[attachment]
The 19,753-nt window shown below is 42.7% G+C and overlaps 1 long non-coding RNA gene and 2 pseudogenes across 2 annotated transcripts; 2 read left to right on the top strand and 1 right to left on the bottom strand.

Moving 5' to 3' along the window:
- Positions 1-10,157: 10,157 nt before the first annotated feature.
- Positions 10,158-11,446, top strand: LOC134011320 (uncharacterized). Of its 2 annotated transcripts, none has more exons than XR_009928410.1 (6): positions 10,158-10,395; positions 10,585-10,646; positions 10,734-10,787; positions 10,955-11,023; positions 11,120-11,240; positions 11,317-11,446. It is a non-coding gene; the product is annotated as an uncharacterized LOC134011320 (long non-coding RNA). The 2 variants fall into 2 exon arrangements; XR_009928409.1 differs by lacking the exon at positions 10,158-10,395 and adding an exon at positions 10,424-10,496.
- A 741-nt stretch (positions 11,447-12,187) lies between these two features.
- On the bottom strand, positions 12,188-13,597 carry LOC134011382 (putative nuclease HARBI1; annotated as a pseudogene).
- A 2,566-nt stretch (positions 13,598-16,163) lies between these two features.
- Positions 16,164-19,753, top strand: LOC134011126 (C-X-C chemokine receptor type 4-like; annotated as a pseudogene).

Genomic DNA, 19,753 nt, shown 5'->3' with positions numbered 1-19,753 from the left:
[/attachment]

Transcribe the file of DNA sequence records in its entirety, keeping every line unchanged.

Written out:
The 19,753-nt window shown below is 42.7% G+C and overlaps 1 long non-coding RNA gene and 2 pseudogenes across 2 annotated transcripts; 2 read left to right on the top strand and 1 right to left on the bottom strand.

Moving 5' to 3' along the window:
- Positions 1-10,157: 10,157 nt before the first annotated feature.
- Positions 10,158-11,446, top strand: LOC134011320 (uncharacterized). Of its 2 annotated transcripts, none has more exons than XR_009928410.1 (6): positions 10,158-10,395; positions 10,585-10,646; positions 10,734-10,787; positions 10,955-11,023; positions 11,120-11,240; positions 11,317-11,446. It is a non-coding gene; the product is annotated as an uncharacterized LOC134011320 (long non-coding RNA). The 2 variants fall into 2 exon arrangements; XR_009928409.1 differs by lacking the exon at positions 10,158-10,395 and adding an exon at positions 10,424-10,496.
- A 741-nt stretch (positions 11,447-12,187) lies between these two features.
- On the bottom strand, positions 12,188-13,597 carry LOC134011382 (putative nuclease HARBI1; annotated as a pseudogene).
- A 2,566-nt stretch (positions 13,598-16,163) lies between these two features.
- Positions 16,164-19,753, top strand: LOC134011126 (C-X-C chemokine receptor type 4-like; annotated as a pseudogene).

Genomic DNA, 19,753 nt, shown 5'->3' with positions numbered 1-19,753 from the left: